Last night over a thousand people showed up to celebrate the grand opening of SkyView Academy in Highlands Ranch near C470 and Quebec. The school is located in what was formerly a Home Depot building. Currently they're only using about half of the building. The other half is being rented out every afternoon and evening because it's an indoor sports facility. The school's building has four volleyball/basketball courts, three soccer courts, a batting cage and speed development court.
SkyView Academy will use the Core Knowledge curriculum and will begin with serving the elementary school grades. They've already been approved for a high school to open next fall. The board plans on converting the athletic center into two stories of classrooms for the junior high and senior high.
SkyView's principal is well-known in the charter school community: Merlin Holmes. Merlin is a well-respected former high school science teacher, high school principal, K-12 principal, consultant for the Colo. Dept of Education and consultant for the National Heritage Academies, Inc management company. Merlin had an overabundance of applicants for his new staff and was very selective in developing a high quality team.
U.S. Sen. Mark Udall spoke at the grand opening ceremony. He said he's been a long-time supporter of charter schools and commended the school's founders for their work and dedication to improving the community's students. He noted that today's students are tomorrow's leaders.
Founding board president, Jennifer Larson, addressed the crowd by acknowledging the work of several parents in addition to the founding board. She said the building has over 100,000 sf of space and sits on 14 acres. Their plans are to add on to the building since they won't need the 800+ parking spaces currently available.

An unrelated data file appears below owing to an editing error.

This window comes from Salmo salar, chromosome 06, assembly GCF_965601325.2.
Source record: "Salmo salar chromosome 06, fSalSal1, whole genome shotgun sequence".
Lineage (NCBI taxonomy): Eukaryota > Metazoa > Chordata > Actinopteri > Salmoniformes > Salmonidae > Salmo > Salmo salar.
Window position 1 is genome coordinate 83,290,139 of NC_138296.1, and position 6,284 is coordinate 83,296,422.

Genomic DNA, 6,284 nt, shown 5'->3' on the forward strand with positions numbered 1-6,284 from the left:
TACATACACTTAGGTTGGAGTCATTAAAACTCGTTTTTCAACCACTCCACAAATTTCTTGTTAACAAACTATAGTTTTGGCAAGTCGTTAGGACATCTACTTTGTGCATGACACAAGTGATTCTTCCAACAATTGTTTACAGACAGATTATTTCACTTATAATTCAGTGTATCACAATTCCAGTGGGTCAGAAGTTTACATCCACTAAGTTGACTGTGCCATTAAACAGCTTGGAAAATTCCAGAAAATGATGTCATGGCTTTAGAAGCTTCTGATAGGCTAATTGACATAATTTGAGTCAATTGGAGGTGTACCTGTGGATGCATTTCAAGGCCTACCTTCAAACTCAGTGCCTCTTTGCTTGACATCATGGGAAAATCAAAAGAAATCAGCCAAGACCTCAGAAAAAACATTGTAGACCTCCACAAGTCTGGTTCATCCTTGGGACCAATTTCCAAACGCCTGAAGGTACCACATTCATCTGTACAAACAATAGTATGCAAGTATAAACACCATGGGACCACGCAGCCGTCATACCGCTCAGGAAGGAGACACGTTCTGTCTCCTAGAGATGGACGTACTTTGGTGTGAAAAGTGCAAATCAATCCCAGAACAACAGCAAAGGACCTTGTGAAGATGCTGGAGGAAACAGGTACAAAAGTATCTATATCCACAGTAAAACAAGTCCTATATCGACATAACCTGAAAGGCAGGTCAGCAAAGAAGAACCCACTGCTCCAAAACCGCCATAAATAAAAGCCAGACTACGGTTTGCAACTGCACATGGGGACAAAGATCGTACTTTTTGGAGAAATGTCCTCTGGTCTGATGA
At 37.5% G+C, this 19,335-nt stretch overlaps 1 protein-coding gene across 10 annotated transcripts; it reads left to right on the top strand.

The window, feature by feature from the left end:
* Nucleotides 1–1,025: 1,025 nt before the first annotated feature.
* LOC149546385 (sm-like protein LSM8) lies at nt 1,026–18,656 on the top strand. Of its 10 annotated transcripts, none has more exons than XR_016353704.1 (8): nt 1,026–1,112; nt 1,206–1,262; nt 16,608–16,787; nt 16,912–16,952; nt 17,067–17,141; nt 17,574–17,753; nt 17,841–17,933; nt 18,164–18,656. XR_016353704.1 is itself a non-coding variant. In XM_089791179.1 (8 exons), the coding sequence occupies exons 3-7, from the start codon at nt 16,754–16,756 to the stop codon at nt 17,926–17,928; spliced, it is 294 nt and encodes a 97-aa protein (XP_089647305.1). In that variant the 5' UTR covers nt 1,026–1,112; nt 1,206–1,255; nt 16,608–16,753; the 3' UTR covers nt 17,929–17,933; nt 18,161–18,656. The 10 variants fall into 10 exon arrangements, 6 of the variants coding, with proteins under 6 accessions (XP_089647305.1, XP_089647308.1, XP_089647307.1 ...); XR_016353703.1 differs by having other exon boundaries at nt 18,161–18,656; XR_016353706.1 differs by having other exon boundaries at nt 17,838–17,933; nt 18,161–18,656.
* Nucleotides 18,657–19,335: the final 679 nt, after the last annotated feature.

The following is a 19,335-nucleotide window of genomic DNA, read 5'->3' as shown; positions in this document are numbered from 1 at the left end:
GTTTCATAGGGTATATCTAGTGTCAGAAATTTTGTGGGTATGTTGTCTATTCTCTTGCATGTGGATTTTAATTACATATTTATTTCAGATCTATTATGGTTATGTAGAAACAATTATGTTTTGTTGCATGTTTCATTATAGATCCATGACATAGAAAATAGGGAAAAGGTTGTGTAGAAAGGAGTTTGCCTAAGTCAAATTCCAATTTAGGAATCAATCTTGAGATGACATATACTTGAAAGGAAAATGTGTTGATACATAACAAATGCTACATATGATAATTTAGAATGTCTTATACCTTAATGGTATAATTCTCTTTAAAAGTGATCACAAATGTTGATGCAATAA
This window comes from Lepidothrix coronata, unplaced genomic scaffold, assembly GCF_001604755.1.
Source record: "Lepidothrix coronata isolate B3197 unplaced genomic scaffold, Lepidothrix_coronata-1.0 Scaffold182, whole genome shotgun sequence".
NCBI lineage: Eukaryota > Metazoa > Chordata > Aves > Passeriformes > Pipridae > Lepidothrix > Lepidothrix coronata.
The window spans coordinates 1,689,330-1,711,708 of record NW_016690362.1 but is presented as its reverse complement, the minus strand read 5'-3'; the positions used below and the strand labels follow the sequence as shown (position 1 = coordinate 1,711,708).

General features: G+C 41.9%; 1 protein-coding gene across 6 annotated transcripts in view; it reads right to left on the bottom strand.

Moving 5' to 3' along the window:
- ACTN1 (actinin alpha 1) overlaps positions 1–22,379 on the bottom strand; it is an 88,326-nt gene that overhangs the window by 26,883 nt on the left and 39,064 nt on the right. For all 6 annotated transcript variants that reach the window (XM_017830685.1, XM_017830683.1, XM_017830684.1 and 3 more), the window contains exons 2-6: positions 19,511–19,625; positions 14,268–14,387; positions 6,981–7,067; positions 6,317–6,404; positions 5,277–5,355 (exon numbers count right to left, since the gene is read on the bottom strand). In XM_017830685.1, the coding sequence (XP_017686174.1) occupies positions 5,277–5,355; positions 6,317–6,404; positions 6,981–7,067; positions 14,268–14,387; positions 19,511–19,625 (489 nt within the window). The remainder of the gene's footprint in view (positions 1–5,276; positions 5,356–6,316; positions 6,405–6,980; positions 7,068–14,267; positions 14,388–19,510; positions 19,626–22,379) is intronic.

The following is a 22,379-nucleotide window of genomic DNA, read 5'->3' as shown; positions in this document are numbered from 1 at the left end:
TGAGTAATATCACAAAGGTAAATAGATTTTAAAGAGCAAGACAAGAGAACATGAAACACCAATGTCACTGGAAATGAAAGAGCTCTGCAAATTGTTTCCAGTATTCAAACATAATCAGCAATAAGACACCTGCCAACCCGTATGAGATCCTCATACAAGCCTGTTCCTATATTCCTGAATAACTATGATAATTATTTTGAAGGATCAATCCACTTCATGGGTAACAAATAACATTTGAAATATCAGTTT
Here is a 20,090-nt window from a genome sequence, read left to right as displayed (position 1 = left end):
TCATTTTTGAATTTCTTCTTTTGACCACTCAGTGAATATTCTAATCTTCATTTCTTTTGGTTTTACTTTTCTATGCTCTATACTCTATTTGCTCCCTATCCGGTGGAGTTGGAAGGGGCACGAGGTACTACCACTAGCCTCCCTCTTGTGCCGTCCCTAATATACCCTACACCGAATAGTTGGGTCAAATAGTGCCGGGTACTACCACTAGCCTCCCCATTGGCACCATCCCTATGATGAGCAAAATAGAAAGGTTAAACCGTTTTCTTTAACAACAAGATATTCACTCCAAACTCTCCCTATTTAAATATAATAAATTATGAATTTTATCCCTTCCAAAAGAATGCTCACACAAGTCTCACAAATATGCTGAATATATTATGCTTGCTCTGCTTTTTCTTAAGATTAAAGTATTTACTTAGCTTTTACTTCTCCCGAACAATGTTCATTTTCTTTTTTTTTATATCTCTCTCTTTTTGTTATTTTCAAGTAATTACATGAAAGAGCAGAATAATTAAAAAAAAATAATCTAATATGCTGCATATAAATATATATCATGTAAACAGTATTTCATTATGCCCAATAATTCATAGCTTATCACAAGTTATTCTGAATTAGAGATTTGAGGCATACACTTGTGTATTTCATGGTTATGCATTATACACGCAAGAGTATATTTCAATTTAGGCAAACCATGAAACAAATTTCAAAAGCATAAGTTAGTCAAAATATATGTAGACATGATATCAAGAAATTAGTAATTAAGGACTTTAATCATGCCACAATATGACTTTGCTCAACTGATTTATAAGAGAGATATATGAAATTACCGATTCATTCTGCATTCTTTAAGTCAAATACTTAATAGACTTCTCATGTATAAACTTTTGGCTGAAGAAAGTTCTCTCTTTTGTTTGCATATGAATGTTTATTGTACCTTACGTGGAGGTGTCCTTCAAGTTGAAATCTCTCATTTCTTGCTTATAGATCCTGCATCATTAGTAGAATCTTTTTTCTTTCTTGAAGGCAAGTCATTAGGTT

Daughters of founders Jen Larson and Lorrie Grove introduced their new Executive Director, Merlin Holmes, and gave him several gifts that he would need for the school year. These gifts included a magic wand (because anyone named Merlin should have a magic wand), oversized clown glasses so he could continue to see to implement the grand vision, and a whoopee cushion so that he could be excused from some of the many meetings he's required to attend.
JHL was the contractor for the project, which was designed by SlaterPaul. The design is industrial with concrete floors and open areas above the classrooms. In its previous use, there were no windows. There are now large windows and the west side features a great view of the Colorado's mountain range. For the first time in the state's history, the charter school's authorizing school district -- the Douglas County School District -- floated Certificates of Occupancy for the charter school, essentially cutting the cost in almost half.
The founders of SkyView started NorthStar Academy six years ago. They originally intended to locate that school in Highlands Ranch, but couldn't find a facility. Once an existing charter school facility became available in Parker, they decided to locate their new charter school there. But many Highlands Ranch continued to drive a considerable distance to Parker. The founders voiced appreciation for the Parker site's principal, Cynthia Haws, and Dean of Curriculum, Kendra Sheffield, for their help with the SkyView application.
Update: Highlands Ranch Herald News article.
Thursday, August 26, 2010
According to a Longmont Times-Call editorial, this district policy provision is not warranted because the district's charter schools are doing well and the editorial questions why this change is proposed after a proposed charter school application last year had out-of-district founders.
Last year the Lotus School for Excellence proposed a new charter school using a model similar to the school they already operate in Aurora. The application was denied, in part due to their founders -- and proposed board members -- being from outside the school district. In the Lotus proposal they intended to use their existing governing board to also oversee the new school in Longmont.